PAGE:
Hassan El-Fendy, a board member at 10th of Ramadan City Investors Association and a member at the Federation of Egyptian Industries, said that the main problem with Egyptian authorities is the lack of transparency, adding that investors do not know the truth about what happened in each conflict between governmental institutions and businessmen or investors.
He stated that the government must publish the real reason behind its actions that unfortunately are not based on serious clues. The government did not thoroughly investigate the cases and has thus been unable to determine whether the charges are real or not.
The law must be implemented on everybody, either businessmen or government officials, he noted.
He explained that the reason behind the lack of transparency is the high level of corruption in Egypt’s government institutions, adding that unfortunately, Egypt is among the countries with very high corruption rates.
According to Transparency International, Egypt ranked 88th out of 167 countries in terms of corruption rate. The list is led by Denmark, Finland, and Sweden as the countries with the lowest corruption rate, and Afghanistan, Somalia, and North Korea with the highest corruption rate in the world.
El-Fendy believes that what the government has done in the case of Heinz shows the size of the real problem, adding that the authorities do not know how to deal with such cases.
He said that they were supposed to take a sample of their products, and send it to an authorised laboratory to find out if it is suitable for human consumption or not. Any other way is not the right one, which affects the investors’ readiness to put their money into Egypt.
“I do not see it as a political issue,” El-Fendy said, adding that he does not believe that the reason behind such actions could be political.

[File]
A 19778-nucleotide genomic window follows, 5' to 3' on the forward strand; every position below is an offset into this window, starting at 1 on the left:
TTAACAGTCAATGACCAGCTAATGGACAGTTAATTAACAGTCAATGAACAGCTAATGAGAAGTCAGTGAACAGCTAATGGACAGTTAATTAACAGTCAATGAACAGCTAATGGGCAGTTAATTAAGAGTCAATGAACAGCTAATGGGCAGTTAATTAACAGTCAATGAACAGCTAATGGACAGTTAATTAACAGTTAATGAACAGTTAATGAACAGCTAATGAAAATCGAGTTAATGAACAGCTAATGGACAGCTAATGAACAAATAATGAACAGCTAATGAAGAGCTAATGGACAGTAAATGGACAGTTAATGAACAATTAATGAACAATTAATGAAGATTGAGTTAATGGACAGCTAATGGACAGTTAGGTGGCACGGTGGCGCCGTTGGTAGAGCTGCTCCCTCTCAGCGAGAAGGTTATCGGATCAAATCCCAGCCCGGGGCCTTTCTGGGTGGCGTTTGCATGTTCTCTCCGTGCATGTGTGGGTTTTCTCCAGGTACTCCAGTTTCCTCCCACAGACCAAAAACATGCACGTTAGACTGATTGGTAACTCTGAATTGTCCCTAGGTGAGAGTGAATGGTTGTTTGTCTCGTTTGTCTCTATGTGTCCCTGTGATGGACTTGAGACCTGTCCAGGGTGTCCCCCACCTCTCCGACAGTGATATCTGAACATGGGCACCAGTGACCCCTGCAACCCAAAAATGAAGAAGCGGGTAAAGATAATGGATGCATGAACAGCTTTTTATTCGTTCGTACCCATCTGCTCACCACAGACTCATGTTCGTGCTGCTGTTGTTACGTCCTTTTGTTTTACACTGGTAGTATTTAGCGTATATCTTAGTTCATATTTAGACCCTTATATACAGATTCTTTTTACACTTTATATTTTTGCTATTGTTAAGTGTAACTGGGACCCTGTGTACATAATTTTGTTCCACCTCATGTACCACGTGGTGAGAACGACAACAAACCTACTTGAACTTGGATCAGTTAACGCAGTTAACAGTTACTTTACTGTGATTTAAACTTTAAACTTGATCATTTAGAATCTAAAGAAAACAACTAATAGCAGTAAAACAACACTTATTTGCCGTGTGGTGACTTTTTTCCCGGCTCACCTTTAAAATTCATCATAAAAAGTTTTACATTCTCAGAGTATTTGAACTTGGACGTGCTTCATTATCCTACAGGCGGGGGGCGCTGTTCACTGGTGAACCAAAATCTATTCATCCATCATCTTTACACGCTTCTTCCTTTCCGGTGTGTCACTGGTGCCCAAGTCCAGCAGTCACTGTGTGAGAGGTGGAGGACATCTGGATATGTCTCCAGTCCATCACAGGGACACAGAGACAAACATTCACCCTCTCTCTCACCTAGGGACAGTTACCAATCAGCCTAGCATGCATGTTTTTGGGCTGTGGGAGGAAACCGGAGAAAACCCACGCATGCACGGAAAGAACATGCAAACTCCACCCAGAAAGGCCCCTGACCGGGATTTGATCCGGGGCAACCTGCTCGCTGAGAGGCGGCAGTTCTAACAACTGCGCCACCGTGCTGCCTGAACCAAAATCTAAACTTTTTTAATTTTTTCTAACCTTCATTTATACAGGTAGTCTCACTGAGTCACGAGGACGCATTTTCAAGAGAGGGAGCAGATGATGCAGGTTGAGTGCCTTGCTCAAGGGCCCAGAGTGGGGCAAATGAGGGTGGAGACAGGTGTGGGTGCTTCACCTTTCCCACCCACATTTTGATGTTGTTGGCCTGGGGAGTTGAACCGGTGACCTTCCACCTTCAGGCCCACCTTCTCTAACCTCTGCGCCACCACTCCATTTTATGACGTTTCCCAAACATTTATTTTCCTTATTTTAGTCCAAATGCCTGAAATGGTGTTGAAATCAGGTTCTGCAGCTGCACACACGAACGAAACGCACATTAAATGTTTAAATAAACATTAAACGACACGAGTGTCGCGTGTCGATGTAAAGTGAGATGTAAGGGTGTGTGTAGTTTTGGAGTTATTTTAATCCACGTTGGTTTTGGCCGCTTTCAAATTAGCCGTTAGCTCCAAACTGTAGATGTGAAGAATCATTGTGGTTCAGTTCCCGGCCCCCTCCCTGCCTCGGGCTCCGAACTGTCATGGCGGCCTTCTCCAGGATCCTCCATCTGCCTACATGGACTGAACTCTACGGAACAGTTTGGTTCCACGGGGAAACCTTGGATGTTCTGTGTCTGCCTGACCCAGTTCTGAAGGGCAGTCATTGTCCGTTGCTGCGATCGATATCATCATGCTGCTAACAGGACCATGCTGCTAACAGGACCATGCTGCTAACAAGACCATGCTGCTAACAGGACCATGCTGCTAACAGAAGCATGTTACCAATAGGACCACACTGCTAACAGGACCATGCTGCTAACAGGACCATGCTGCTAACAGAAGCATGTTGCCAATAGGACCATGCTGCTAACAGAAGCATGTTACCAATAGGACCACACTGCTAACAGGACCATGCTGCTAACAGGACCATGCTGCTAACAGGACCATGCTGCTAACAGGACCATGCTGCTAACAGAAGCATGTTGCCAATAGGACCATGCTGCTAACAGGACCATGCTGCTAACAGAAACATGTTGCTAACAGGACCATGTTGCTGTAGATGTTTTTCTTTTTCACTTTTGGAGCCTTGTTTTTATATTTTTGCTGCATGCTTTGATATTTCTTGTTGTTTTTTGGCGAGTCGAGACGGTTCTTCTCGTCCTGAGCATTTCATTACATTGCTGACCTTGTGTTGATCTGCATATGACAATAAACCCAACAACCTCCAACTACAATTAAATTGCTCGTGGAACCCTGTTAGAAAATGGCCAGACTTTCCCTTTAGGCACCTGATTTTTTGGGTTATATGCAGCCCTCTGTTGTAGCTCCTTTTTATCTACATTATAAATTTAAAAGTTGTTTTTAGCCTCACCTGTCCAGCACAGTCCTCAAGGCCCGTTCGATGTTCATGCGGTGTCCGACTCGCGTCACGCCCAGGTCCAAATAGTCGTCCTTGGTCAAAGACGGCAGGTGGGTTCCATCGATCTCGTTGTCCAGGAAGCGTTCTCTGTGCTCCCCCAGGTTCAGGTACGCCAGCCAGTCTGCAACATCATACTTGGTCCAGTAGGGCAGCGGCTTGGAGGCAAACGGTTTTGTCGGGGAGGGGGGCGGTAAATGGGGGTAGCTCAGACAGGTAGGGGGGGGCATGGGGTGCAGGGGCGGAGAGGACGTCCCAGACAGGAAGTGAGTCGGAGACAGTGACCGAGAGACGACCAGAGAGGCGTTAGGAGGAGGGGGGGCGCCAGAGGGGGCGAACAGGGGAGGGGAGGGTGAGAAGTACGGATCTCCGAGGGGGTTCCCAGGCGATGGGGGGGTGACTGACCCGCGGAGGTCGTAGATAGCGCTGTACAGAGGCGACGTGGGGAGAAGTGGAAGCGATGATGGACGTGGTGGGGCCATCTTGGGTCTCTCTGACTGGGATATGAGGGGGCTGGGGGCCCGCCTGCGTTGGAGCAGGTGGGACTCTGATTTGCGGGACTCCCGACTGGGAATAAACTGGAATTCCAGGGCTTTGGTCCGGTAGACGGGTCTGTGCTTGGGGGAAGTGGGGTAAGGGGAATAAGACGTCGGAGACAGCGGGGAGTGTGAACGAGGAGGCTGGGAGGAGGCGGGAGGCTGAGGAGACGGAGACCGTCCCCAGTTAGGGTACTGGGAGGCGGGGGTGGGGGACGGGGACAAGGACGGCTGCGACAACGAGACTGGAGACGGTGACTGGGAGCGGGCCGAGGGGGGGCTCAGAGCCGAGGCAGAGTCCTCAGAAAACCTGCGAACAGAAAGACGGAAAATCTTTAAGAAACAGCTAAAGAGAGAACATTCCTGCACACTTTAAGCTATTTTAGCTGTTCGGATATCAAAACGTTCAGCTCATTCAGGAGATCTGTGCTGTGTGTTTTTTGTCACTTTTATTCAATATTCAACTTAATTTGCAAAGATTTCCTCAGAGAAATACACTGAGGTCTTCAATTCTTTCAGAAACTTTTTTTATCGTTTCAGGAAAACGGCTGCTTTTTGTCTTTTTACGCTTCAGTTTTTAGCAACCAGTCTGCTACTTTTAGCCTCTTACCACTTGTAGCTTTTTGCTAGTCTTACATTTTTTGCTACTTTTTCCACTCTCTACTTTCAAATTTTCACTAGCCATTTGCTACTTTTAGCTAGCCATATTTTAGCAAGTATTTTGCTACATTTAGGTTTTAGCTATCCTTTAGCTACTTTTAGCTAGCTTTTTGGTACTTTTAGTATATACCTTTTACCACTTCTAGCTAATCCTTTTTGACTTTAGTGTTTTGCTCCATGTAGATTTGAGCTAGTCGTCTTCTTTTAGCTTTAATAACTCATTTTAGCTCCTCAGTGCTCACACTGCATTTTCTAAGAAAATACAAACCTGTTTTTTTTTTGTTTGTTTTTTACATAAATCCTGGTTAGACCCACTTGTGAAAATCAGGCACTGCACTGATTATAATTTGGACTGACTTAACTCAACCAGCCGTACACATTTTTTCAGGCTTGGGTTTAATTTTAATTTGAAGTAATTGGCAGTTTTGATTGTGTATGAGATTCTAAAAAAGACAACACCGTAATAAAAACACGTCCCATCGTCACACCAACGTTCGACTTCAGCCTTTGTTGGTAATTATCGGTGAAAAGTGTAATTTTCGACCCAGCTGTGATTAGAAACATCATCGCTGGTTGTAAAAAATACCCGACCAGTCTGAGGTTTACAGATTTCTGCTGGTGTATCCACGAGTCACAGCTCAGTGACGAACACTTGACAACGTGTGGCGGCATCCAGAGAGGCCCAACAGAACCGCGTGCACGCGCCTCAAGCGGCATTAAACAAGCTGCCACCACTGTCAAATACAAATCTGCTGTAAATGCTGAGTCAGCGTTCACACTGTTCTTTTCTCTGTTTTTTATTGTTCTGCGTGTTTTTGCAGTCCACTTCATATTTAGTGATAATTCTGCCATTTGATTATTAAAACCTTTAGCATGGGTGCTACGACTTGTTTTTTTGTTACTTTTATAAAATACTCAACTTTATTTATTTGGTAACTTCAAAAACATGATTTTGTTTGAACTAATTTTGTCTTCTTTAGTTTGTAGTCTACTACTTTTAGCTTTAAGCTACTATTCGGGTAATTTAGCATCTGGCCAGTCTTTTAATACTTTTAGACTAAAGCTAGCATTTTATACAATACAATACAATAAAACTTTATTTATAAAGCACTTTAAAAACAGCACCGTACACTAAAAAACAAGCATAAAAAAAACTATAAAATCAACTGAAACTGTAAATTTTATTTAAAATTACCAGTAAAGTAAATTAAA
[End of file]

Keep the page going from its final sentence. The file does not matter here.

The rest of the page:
He emphasised that the government would not attack investors to settle scores with them, adding that any new investments entering Egypt would be profitable for everybody.
The trigger of these cases may be of a personal nature regarding conflicts between officials and companies, rather than a government or political move against investors.
The result of unstudied acts
From another point of view, Eman Negm, an economist at Prime Holding, said that the government must find out who is responsible for such actions and stop them as quickly as possible, adding that they negatively affect attracting investment.
“Investors study such cases as one of the main risks before deciding to invest in any country in the world,” Negm said.
She believes that no one seriously knows if the government was acting that way due to political issues, adding that if it was political, it would be a disaster because the country needs every US dollar of investment.
Negm said that the government must work hard to attract investors, and not allow them to feel uncomfortable when thinking about investing in Egypt.
From another angle, Alaa El-Bahy, head of the Food Export Council, said that the government is responsible for the sugar crisis that caused the conflict with Edita.
He believes that every industry in Egypt has been affected by the government’s actions in the Edita case.
El-Bahy said that the government’s lack of ability to take a right decision caused this crisis.
He called the government’s act of accusing any food company of storing reserve sugar an irresponsible mistake that harms investments, adding that the government must understand that storing sugar cannot be a crime.
He believes that the government must stop bothering investors with irresponsible mistakes that make attracting new investments harder.